Modeling Threat Of Nuclear War

Massachusetts Institute of Technology

It's a question that occupies significant bandwidth in the world of nuclear arms security: Could hypersonic missiles, which fly at speeds of least five times the speed of sound, increase the likelihood of nuclear war?

Eli Sanchez, who recently completed his doctoral studies at MIT's Department of Nuclear Science and Engineering (NSE), explored these harrowing but necessary questions under the guidance of Scott Kemp, associate professor at NSE and director of the MIT Laboratory for Nuclear Security and Policy.

A well-rounded interest in science

Growing up in the small railroad town of Smithville, Texas, Sanchez fell in love with basic science in high school. He can't point to any one subject - calculus, anatomy, physiology - they were all endlessly fascinating. But physics was particularly appealing early on because you learned about abstract models and saw them play out in the real world, Sanchez says. "Even the smallest cellular functions playing out on a larger scale in your own body is cool," he adds, explaining his love of physiology.

Attending college at the University of Texas in Dallas was even more rewarding, as he could soak in the sciences and feed an insatiable appetite. Electricity and magnetism drew Sanchez in, as did quantum mechanics. "The reality underlying quantum is so counterintuitive to what we expect that the subject was fascinating. It was really cool to learn these very new and sort of foreign rules," Sanchez says.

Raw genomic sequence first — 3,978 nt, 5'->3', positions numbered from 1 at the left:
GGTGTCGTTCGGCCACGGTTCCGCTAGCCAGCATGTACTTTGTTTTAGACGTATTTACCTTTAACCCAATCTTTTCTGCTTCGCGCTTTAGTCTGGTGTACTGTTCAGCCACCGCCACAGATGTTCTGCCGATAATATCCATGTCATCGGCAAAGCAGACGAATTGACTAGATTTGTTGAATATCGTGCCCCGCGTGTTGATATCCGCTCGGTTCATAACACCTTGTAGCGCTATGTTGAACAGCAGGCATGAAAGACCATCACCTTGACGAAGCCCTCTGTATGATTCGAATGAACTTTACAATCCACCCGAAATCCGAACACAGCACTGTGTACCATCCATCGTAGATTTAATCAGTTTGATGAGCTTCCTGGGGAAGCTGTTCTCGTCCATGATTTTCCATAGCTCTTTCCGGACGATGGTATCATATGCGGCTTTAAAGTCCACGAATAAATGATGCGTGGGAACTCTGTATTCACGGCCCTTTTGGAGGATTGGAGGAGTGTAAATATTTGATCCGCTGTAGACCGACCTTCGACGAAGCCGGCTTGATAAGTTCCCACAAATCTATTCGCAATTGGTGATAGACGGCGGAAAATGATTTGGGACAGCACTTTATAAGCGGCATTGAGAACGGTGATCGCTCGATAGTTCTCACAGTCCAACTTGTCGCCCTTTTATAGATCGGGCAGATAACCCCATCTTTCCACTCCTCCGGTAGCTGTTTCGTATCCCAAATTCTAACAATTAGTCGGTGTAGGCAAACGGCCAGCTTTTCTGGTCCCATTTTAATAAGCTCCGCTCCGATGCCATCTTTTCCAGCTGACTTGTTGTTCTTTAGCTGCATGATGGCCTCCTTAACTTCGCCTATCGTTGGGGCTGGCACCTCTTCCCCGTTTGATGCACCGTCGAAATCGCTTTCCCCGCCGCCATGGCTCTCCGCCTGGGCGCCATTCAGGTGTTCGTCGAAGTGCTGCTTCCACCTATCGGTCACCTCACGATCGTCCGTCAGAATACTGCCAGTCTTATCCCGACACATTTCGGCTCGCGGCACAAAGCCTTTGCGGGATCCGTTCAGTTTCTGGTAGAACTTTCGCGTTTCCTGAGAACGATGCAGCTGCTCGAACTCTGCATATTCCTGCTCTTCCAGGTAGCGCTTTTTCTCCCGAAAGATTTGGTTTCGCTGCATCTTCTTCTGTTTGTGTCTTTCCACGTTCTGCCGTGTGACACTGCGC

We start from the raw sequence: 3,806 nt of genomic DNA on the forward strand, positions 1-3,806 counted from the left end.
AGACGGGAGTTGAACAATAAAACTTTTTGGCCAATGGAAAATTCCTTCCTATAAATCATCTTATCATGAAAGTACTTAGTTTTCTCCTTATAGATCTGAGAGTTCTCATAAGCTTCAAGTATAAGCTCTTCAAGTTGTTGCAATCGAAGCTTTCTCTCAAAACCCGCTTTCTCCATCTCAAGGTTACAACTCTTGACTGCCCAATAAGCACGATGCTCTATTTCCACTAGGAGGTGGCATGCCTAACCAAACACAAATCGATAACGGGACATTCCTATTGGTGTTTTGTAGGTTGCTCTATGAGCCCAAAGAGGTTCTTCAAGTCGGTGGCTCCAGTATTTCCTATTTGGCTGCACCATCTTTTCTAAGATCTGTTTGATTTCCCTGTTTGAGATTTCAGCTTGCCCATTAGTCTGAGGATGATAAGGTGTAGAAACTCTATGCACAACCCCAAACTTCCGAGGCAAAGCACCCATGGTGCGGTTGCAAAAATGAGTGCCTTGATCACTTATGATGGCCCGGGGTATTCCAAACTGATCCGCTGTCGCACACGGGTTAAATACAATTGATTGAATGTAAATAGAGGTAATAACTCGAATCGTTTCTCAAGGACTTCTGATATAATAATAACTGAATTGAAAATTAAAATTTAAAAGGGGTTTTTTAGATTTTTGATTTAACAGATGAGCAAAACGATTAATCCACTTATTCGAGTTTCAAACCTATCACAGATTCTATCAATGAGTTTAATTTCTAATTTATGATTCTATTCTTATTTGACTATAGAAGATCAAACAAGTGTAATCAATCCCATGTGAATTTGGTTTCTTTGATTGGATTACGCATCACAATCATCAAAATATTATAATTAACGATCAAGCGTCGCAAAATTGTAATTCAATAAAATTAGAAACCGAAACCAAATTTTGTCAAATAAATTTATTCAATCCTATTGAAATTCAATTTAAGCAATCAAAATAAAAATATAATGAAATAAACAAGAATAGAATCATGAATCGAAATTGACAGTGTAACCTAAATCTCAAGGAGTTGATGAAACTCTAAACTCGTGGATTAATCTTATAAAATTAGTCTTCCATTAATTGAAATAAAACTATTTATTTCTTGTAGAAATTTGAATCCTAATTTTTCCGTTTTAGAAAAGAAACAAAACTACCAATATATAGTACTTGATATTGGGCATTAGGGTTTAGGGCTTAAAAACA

Stoking his interest in science in his undergraduate years, Sanchez learned about nuclear engineering outside of the classroom, and was especially intrigued by its potential for mitigating climate change. A professor with a specialty in nuclear chemistry fueled this interest and it was through a class in radiation chemistry that Sanchez learned more about the field.

Graduating with a major in chemistry and a minor in physics, Sanchez married his love of science with another interest, computational modeling, when he pursued an internship at Oak Ridge National Laboratory. At Oak Ridge, Sanchez worked on irradiation studies on humans by using computational models of the human body.

Work on nuclear weapons security at NSE

After Oak Ridge, Sanchez was pretty convinced he wanted to work on computational research in the nuclear field in some way. He appreciates that computational models, when done well, can yield accurate forecasts of the future. One can use models to predict failures in nuclear reactors, for example, and prevent them from happening.

After test-driving a couple of research options at NSE, Sanchez worked in the field of nuclear weapons security.

Experts in the field have long believed that the weapons or types of delivery systems like missiles and aircraft will affect the likelihood that states will feel compelled to start a nuclear war. The canonical example is a multiple independently-targetable reentry vehicle (MIRV) system, which deploys multiple warheads on the same missile. If one missile can take out one warhead, it can destroy five or 10 warheads with just one MRV system. Such a weapons capability, Sanchez points out, is very destabilizing because there's a strong incentive to attack first.